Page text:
A SHORT GUIDE TO CONSENSUS BUILDING, the Public Disputes Program, Harvard

This article on consensus offers a brief look at some aspects of consensus decision making, definitions of the difference between consensus, facilitation, and mediation, and a look at whats wrong with Robert’s rules of order. -ed


by The Public Diputes Program. Part of the Inter-university
Program on Negotiation at Harvard Law School

An Alternative to Robert's Rules of Order for Groups, Organizations and Ad Hoc Assemblies that Want to Operate By Consensus

Let's compare what this Short Guide has to say with what Robert's Rules of Order requires. Assume that a few dozen people have gotten together, on their own, at a community center because they are upset with a new policy or program recently announced by their local officials. After several impassioned speeches, someone suggests that the group appoint a moderator to "keep order" and ensure that the conversation proceeds effectively. Someone else wants to know how the group will decide what to recommend after they are done debating. "Will they vote?" this person wants to know. At this point, everyone turns to Joe, who has had experience as a moderator. Joe moves to the front of the room and explains that he will follow Robert's Rules of Order. From that moment on, the conversation takes on a very formal tone. Instead of just saying what's on their mind, everyone is forced to frame suggestions in the cumbersome form of "motions." These have to be "seconded." Efforts to "move the question" are proceeded by an explanation from Joe about what is and isn't an acceptable way of doing this. Proposals to "table" various items are considered, even though everyone hasn't had a chance to speak. Ultimately, all-or-nothing votes are the only way the group seems able to make a decision.

As the hour passes, fewer and fewer of those in attendance feel capable of expressing their views. They don't know the rules, and they are intimidated. Every once in a while, someone makes an effort to re-state the problem or make a suggestion, but they are shouted down. ("You're not following Robert's Rules!") No one takes responsibility for ensuring that the concerns of everyone in the room are met, especially the needs of those individuals who are least able to present their views effectively. After an hour or so, many people have left. A final proposal is approved by a vote of 55 percent to 45 percent of those remaining.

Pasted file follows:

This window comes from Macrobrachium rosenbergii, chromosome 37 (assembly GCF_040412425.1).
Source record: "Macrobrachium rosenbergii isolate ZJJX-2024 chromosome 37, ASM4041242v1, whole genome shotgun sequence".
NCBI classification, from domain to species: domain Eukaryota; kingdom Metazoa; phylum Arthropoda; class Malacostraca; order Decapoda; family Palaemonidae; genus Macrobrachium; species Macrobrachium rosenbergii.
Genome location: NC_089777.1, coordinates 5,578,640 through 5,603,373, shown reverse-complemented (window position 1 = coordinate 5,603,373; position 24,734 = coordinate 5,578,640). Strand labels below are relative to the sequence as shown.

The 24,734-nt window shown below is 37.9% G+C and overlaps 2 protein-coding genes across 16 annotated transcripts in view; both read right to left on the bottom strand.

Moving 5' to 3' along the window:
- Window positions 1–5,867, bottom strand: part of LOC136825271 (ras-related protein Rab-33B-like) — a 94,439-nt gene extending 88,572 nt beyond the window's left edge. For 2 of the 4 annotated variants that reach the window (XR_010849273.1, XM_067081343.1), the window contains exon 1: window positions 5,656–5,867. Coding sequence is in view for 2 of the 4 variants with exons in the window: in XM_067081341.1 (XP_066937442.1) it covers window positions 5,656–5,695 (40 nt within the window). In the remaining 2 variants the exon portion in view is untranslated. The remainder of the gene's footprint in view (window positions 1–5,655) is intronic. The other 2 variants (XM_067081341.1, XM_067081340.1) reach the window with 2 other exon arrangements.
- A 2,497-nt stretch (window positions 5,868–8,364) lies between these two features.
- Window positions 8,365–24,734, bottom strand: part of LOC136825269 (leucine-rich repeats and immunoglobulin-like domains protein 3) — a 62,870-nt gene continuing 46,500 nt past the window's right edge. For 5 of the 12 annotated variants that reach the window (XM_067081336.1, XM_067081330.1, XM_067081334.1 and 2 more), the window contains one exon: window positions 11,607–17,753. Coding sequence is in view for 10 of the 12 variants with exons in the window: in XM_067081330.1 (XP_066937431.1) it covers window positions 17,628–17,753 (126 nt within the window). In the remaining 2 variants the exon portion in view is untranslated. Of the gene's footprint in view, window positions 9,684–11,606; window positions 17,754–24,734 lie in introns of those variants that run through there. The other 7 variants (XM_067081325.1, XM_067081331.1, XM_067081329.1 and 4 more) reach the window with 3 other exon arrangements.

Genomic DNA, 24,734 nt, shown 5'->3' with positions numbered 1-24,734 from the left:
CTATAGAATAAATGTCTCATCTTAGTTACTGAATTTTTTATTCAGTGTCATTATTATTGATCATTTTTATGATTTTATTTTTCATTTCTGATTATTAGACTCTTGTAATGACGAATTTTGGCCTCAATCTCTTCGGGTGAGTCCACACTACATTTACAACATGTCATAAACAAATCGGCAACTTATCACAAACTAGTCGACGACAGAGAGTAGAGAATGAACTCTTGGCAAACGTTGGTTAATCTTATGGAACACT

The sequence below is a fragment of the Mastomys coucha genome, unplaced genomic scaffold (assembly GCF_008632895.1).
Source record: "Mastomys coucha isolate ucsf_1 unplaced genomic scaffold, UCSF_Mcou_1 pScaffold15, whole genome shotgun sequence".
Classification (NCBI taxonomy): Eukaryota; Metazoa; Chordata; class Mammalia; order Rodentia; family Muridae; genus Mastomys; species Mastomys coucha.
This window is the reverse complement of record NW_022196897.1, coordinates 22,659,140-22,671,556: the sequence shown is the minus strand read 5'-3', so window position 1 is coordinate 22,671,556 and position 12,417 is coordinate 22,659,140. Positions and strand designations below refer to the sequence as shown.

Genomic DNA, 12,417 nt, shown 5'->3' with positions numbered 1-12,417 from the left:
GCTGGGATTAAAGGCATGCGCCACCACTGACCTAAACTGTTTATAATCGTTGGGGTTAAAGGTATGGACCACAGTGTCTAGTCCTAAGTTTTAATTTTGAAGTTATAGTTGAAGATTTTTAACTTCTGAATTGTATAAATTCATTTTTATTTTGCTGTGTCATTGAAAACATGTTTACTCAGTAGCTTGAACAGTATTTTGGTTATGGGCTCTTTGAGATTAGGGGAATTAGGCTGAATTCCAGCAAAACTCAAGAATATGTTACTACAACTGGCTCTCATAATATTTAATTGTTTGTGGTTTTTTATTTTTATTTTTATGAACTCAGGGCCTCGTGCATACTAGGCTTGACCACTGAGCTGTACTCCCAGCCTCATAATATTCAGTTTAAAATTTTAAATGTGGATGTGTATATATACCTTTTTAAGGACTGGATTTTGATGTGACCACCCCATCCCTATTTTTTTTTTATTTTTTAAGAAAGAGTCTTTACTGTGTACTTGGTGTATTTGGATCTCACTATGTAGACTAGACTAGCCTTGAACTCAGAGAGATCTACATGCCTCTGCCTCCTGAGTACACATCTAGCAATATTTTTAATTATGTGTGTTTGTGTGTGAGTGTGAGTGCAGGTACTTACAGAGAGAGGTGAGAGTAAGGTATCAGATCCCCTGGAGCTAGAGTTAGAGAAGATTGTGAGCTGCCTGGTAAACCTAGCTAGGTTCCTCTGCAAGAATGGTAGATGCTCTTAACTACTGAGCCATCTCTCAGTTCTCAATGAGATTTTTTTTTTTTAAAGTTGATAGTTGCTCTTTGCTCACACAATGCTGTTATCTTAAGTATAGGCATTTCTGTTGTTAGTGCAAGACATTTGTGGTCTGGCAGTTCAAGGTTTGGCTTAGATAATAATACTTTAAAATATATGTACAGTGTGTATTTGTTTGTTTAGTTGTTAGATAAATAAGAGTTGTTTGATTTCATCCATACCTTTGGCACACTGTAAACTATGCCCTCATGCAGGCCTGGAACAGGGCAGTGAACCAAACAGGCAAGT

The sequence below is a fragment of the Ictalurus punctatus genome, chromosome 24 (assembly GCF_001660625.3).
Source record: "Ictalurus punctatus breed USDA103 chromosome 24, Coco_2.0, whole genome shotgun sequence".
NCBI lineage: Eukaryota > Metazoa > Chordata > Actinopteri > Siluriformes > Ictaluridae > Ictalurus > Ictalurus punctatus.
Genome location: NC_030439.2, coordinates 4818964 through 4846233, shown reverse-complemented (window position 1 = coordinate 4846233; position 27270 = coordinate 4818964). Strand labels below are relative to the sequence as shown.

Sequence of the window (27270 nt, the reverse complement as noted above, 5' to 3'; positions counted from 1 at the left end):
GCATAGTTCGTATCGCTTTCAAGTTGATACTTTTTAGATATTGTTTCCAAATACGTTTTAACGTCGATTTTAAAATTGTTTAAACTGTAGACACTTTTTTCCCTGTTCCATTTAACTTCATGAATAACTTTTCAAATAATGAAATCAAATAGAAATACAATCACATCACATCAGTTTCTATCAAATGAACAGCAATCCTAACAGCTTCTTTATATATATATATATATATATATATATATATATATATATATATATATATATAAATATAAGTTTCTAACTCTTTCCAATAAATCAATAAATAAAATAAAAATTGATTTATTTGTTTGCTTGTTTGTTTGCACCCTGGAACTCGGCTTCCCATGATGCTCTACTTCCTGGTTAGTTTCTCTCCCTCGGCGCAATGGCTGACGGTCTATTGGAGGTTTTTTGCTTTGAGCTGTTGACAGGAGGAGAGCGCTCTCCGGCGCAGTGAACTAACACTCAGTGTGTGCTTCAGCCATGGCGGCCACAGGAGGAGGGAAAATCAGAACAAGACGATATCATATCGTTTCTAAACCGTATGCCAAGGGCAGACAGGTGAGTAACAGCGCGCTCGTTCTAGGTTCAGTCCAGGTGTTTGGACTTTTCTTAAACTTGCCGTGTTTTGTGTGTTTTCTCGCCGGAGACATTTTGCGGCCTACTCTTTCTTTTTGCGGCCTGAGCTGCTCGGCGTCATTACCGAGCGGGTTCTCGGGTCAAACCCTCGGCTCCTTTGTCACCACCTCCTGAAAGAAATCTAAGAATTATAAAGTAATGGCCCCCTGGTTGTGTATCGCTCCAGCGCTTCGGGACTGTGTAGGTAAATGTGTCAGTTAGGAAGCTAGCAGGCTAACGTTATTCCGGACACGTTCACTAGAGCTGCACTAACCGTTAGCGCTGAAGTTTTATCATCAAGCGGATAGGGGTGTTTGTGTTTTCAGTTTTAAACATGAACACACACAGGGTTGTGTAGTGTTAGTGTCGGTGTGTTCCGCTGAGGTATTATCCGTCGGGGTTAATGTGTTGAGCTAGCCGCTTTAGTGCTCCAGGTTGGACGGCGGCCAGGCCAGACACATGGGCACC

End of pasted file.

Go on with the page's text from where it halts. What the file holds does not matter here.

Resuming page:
If the group had followed the procedures spelled out in this Short Guide to Consensus Building, the meeting would have been run differently and the result would probably have been a lot more to everyone's liking. The person at the front of the room would have been a trained facilitator -- a person with mediation skills -- not a moderator with specialized knowledge about how motions should be made or votes should be taken. His or her job would have been to get agreement at the outset on how the group wanted to proceed. Then, the facilitator or mediator would have focused on producing an agreement that could meet the underlying concerns of everyone in the room. No motions, no arcane rituals, no vote at the end. Instead, the facilitator would have pushed the group to brainstorm (e.g. " Can anyone propose a way of proceeding that meets all the interests we have heard expressed thus far?" ) After as thorough consideration of options as time permitted, the facilitator would ask: "Is there anyone who can't live with the last version of what has been proposed?" "If so, what improvement or modification can you suggest that will make it more acceptable to you, while continuing to meet the interests of everyone else with a stake in the issue?"